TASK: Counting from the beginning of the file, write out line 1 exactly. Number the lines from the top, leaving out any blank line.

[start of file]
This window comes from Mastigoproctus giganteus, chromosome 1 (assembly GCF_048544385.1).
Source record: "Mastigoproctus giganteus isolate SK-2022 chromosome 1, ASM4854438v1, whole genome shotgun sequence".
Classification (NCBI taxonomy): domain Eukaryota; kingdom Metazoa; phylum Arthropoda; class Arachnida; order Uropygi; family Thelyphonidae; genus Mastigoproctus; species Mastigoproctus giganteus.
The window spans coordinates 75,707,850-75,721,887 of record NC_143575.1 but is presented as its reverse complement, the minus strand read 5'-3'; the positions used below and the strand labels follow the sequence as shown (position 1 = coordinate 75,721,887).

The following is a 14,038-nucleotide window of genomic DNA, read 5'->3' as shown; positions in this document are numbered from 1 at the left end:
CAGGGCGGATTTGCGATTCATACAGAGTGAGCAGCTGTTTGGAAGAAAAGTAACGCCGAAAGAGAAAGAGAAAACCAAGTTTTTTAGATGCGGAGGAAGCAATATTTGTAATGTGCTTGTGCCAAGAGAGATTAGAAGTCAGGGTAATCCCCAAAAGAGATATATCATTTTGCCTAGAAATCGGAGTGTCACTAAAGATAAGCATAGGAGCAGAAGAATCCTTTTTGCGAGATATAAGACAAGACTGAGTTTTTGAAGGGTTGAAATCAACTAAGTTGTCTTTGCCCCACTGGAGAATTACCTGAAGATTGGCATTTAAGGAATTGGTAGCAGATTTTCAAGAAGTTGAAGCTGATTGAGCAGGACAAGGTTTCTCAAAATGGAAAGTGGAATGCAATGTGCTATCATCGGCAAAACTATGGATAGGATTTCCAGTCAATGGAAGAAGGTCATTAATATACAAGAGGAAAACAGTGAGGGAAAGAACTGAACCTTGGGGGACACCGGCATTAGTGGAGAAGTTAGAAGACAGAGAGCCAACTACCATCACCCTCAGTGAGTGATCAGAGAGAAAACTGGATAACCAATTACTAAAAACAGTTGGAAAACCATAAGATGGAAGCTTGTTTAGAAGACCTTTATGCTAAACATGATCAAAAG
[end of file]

This window comes from Mastigoproctus giganteus, chromosome 1 (assembly GCF_048544385.1).